Canadian Jewish Political Affairs Committee
Justice for Victims of Terrorism Act

Hon. Peter Kent (for the Minister of Public Safety) Kent.P@parl.gc.ca 
 
moved that Bill C-35, An Act to deter terrorism, and to amend the State Immunity Act, be read a second time and referred to a committee. . .
 
Bill C-35, An Act to deter terrorism, and to amend the State Immunity Act, is a result of victims’ initiatives championed by an organization called the Canadian Coalition Against Terror, know by its acronym C-CAT, which represents Canadian terror victims. C-CAT has played a critical role in driving this bill forward. . .
 
The legislation before us today would provide the Government of Canada with another important tool to protect Canadians from acts of terrorism while ensuring that victims of these heinous acts have the chance to seek justice. Over the last few years, all of us have been witness to the horrible carnage that terrorism can and does leave in its wake. . .
 
[Translation]
 
Canada has been designated as a potential target for terrorist attacks by organizations like al-Qaeda. We have also seen the successful action taken against terrorists born or recruited in our country before they could execute their plans. We must not stick our heads in the sand and pretend that this country has no interest in participating in the worldwide fight on terrorism. We must continue to take concrete and decisive action. That is the reason for Bill C-35, An Act to deter terrorism, and to amend the State Immunity Act.
 
[English]
 
We need to take steps to prevent these acts from occurring in the first place, and when they do occur we need to ensure that victims’ voices are heard. That is what Bill C-35 is all about. . .
 
Hon. Irwin Cotler ( Mount Royal , Lib.): CotleI@parl.gc.ca 
 
Mr. Speaker, it has been said that the world changed on September 11. I do not know whether the world changed or whether a darker side of our universe was somehow exposed. However, what is clear is that September 11 was a transformative event, impacting on our psyches as well as on our politics, on our priorities as well as on our purposes. . .
 
Another measure is now before Parliament, the government’s Bill C-35, which has the potential to alter Canada ‘s approach to terrorism as well. However, I want to suggest that the private member’s bill that I introduced on behalf of my party is a more dramatic and correct approach in order to provide justice and redress by way of civil remedy to victims of terror while at the same time effectively deterring the states, perpetrators and sponsors of terrorism. . .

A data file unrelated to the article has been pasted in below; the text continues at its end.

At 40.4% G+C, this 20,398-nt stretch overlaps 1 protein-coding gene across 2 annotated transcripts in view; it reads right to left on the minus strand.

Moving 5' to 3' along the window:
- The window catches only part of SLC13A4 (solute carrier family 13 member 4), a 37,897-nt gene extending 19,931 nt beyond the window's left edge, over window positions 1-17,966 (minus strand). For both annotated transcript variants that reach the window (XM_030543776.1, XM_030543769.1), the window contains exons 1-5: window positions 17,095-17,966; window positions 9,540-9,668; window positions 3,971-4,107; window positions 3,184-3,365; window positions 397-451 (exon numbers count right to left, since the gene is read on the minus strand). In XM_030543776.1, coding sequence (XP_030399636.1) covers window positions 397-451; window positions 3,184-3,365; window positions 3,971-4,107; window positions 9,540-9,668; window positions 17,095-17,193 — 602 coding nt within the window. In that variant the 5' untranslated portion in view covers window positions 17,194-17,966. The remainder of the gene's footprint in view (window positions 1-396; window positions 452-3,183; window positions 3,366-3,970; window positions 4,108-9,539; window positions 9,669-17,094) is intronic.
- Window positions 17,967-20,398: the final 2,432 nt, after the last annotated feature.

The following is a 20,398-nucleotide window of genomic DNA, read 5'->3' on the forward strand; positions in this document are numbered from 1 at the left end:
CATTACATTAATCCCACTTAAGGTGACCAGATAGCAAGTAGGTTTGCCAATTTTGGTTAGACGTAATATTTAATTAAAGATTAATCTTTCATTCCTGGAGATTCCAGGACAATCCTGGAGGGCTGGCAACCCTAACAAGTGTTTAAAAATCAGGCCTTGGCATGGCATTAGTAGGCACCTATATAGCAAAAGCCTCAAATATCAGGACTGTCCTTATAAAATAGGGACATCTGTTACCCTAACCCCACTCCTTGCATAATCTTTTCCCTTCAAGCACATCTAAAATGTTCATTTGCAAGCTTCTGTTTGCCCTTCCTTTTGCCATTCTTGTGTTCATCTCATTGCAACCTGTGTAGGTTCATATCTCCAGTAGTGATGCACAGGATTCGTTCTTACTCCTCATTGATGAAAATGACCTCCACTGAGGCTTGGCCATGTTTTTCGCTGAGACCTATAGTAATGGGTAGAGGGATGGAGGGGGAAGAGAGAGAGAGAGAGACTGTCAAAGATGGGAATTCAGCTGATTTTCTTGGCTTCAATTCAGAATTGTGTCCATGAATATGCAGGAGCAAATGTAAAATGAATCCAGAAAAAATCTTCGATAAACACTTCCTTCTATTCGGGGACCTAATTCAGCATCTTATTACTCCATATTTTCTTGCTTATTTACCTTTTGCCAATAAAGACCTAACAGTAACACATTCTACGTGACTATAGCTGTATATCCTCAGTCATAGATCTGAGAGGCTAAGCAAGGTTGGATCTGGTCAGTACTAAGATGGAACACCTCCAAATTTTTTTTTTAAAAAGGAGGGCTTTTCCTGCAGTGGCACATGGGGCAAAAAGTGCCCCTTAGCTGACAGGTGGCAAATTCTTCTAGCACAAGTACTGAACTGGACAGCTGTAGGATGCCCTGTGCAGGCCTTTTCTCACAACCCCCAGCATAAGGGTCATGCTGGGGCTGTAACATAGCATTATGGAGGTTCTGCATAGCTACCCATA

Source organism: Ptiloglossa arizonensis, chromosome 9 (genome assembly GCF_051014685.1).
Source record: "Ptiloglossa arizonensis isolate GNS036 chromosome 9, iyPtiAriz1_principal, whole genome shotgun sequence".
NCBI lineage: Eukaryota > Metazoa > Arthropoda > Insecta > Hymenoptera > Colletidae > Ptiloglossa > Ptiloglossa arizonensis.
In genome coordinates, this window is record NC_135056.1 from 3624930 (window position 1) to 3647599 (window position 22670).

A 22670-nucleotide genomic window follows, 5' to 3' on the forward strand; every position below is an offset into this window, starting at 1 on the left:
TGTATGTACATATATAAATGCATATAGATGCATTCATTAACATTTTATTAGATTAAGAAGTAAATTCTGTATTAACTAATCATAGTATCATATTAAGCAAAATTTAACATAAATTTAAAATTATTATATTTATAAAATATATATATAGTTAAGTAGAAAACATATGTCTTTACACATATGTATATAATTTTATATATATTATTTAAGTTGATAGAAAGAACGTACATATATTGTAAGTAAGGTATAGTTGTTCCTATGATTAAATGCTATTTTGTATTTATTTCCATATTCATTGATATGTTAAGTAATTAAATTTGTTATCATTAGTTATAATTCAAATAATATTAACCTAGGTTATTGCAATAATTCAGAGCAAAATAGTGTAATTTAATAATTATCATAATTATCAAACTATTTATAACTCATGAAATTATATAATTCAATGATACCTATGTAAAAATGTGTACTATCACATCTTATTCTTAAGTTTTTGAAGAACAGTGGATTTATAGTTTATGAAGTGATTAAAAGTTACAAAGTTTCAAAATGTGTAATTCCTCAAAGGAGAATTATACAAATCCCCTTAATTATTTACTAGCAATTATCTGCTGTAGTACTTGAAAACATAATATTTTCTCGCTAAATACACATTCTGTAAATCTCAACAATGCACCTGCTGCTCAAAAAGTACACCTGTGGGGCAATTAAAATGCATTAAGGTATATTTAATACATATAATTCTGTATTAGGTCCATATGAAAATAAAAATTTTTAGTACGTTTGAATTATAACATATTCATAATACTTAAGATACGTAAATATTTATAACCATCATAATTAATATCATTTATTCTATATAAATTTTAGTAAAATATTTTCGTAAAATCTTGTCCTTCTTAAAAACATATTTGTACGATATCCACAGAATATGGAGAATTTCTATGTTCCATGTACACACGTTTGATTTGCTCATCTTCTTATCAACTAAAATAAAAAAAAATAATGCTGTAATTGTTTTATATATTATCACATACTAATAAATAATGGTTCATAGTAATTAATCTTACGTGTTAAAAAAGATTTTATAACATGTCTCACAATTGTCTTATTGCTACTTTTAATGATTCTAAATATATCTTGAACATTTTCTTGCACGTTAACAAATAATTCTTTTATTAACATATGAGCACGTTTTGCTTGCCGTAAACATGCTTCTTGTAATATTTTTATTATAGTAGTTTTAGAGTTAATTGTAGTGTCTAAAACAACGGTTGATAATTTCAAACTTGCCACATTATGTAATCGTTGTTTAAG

What I will seek to show is, while we both may have the same objectives in mind, regrettably, the Conservative legislation does not secure at the end of the day redress for victims of terror, nor does it deter the state perpetrators of terror because the listing framework set forth in the government’s legislation undermines the very objectives in the legislation itself, as I will show. . .
 
 
Mr. André Bellavance (Richmond-Arthabaska, BQ): BellaA@parl.gc.ca 
 
[Translation]
 
. . .Right now, the State Immunity Act prevents victims from suing states. The act gives foreign states jurisdictional immunity before Canadian courts and prevents anyone from suing foreign states in Canada , even for crimes recognized under international law. This jurisdictional immunity also applies in cases where the victim is Canadian, as in the cases of Zahra Kazemi, William Sampson and Maher Arar.
 
In criminal cases, the law currently permits legal action against foreign officials. Legal action may also be taken against agents of a foreign government for abuses perpetrated outside of Canada . However, both the victim and the perpetrator must hold Canadian citizenship when the crime is committed, or the perpetrator of the abuse or crime must be in Canada . Even so, criminal law does not provide for compensation for the victim. That is the current situation in Canada .
 
. . . the Bloc Québécois would like to examine Bill C-35 in committee. We have many questions about the bill, which contains several points that bother us. Nevertheless, like the rest of my party, I believe that it would only be right to examine it in committee to learn all its ins and outs. . .
 
Mr. Paul Dewar ( Ottawa Centre, NDP): DewarP@parl.gc.ca 
 
[English]

Mr. Speaker, I am pleased to have the opportunity to speak to Bill C-35.
 
We have heard interventions from the government, the Liberal Party and the Bloc. There seems to be consensus on some of the concerns that many of us have when it comes to Bill C-35, which I will get to.
 
There is a consensus also on the need to deal with the issue and the objective that the government has laid out and that we need to do something to address the grievances of victims due to terrorism. The question is not whether we should deal with that objective. It is how we deal with that objective.
 
The principle behind the bill is important. I think all parties want to find ways of addressing the concerns of victims, of what is political violence often.
 
New Democrats have always taken a strong stand against perpetrators of terror, torture and human rights abuses. For that reason, we will support sending the bill to committee for further study, and I will explain some of the rationale behind that.
 
At this point, we are not convinced the bill will achieve its stated purpose of preventing, and was mentioned by the Minister of State of Foreign Affairs for Americas when he tabled the bill, and deterring terrorism. . .